I was fortunate enough to tag along a guided walk with the eminent cuckoo expert and behavioural ecologist Nick Davies at Wicken Fen. During an hour and a half’s walk he imparted a wealth of information about cuckoos (and does a fantastic cuckoo call that had me and the cuckoos fooled) and their ‘hosts’ at Wicken Fen, Reed Warblers.
Reed Warblers spend their winters south of the Sahara and then travel back to Europe each spring – they come back to the same spot each year to breed – an amazing bit of navigation! The males will sing and sing until he pairs up. Then his songs become much shorter – one way to tell an unpaired male.
Reed warbler nests are beautifully woven around reed stems, the female starting off by anchoring in some spider silk and then weaving the nest around herself to make perfect fit. She lays one egg per day until she has four eggs. Unless, of course, she is spotted by a cuckoo. The cuckoo, who only lays in the afternoon, waits until the nest is unguarded, swoops down, swallows one of the reed warbler’s eggs and replaces it with her own. All in a matter of seconds. If the cuckoo has missed her chance and the eggs are all there, she will eat all of the eggs to force the reed warblers into starting a second batch, then, she will be watching and waiting for her opportunity. Each cuckoo will only parasitise the one species – at Wicken it is Reed Warblers. The cuckoo’s eggs will be a perfect match for colour and marking, but are almost imperceptibly bigger.
Once the cuckoo hatches of course it will eject the remaining eggs or chicks from the nest. The reed warblers will continue to feed their giant youngster, the colour of the gape and the pitch and sound of the cuckoo begging for food fools them into thinking they are feeding a brood, pushing them to bring more food than they would for one chick alone.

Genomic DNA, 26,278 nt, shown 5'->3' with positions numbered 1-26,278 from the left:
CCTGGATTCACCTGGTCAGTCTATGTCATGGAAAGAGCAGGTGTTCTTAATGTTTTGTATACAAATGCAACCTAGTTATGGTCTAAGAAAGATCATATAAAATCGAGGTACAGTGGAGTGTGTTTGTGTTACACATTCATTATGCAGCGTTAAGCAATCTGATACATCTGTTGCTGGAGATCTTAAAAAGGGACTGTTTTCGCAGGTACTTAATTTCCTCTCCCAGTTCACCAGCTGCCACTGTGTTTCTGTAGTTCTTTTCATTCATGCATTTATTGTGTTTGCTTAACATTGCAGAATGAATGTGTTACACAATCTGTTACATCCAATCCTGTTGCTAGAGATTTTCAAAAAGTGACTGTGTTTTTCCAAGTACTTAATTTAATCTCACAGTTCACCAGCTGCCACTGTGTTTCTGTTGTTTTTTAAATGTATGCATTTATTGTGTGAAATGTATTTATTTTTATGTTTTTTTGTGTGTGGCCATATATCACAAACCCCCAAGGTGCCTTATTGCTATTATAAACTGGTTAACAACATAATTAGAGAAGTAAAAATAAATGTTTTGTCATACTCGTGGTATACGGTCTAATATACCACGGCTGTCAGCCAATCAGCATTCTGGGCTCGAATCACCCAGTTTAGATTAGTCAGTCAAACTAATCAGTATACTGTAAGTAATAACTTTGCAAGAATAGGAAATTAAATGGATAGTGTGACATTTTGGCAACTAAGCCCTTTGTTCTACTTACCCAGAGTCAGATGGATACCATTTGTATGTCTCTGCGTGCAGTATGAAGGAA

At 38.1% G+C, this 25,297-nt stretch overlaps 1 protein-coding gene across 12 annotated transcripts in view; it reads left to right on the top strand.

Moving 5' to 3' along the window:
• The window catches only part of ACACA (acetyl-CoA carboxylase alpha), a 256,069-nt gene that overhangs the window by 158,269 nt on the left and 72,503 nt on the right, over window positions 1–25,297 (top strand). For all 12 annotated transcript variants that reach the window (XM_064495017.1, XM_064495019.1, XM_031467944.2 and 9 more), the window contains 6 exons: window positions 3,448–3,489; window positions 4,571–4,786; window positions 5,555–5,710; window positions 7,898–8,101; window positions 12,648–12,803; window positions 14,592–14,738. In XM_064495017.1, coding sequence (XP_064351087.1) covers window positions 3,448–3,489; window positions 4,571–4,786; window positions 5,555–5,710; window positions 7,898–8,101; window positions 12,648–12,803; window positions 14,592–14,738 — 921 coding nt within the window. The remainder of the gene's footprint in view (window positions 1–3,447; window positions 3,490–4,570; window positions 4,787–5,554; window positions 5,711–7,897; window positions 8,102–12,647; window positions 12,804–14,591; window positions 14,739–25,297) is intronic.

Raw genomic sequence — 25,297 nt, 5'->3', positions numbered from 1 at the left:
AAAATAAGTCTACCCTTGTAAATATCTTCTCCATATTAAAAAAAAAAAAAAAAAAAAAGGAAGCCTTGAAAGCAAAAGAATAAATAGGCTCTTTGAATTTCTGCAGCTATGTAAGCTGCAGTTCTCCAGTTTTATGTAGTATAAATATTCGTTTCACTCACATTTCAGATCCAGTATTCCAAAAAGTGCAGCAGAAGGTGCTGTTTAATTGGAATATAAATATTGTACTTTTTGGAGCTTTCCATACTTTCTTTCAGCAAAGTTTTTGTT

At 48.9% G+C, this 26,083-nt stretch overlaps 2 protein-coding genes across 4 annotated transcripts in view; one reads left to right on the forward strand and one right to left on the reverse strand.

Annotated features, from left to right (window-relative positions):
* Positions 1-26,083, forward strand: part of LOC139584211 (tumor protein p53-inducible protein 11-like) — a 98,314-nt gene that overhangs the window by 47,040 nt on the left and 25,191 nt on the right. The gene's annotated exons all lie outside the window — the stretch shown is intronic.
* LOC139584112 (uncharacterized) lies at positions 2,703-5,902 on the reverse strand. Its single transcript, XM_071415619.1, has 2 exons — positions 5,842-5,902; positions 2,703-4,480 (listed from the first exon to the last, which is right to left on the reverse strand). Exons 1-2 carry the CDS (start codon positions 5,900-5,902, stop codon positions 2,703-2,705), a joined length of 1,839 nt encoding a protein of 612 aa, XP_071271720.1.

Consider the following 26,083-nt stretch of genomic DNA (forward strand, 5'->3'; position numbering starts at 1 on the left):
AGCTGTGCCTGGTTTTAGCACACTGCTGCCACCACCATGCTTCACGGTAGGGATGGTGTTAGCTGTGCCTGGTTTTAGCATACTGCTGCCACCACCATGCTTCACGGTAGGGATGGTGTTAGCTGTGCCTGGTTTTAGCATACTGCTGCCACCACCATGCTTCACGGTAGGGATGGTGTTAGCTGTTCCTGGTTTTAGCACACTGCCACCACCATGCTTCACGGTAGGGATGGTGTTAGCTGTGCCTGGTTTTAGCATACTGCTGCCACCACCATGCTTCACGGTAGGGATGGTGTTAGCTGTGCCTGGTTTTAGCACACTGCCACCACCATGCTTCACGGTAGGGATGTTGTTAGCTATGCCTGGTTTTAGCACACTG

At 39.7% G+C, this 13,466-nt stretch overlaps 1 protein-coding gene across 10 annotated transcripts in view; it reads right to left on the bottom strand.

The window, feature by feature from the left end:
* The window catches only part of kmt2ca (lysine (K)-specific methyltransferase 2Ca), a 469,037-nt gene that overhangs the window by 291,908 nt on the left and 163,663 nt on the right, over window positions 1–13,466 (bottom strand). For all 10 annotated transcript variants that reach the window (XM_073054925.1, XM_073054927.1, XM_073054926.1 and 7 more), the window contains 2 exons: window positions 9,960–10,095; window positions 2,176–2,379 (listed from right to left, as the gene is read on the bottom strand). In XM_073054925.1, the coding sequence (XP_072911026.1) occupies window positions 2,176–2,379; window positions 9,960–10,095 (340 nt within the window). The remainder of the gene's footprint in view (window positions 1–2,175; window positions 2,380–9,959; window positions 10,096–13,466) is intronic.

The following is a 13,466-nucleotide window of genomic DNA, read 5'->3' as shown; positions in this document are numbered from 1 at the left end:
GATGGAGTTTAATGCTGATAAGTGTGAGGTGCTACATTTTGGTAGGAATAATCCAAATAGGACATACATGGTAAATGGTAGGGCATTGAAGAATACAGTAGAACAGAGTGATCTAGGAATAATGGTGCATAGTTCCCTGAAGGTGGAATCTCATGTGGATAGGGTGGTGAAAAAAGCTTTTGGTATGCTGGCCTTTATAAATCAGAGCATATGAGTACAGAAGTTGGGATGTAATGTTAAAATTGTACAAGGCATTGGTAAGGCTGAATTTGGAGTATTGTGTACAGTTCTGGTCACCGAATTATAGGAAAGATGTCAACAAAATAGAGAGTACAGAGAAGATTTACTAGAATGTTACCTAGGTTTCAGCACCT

It seems as though all should be well for the cuckoo as there are reed warbler nests every 20 metres or so along the lodes (man made waterways within the fens). But, sadly it isn’t so. Cuckoos have suffered a massive decline in recent decades. Or, at least cuckoos in England have – Scottish cuckoos seem to be doing OK. Wicked has mirrored this decline. Thirty or so years ago there were about 15 female cuckoos laying in the fen, with the result that about 10% of nests were parasitised. Now, it is down to just two cuckoos, with only two or three per cent of nests parasitised. The difference between Scottish and English cuckoos’ success could all be down to climate change. The two sets of birds take different routes to their sub-Saharan wintering grounds. English cuckoos go through Spain, whereas Scottish cuckoos choose a route through the Po valley in Italy. Much of Spain has suffered severe droughts over the last few decades meaning it is more difficult for the cuckoos to feed and put on enough weight to make it over the Sahara. However, this might not be the only reason, and more answers will only be revealed as we learn more about this elusive bird. The future remains uncertain.
For more information about the cuckoo tagging project see the BTO’s website.
If you want to learn more about cuckoos, then please consider buying the excellent book, Cuckoo: Cheating by Nature, by Professor Nick Davies. It contains a wealth of information and is well worth a read.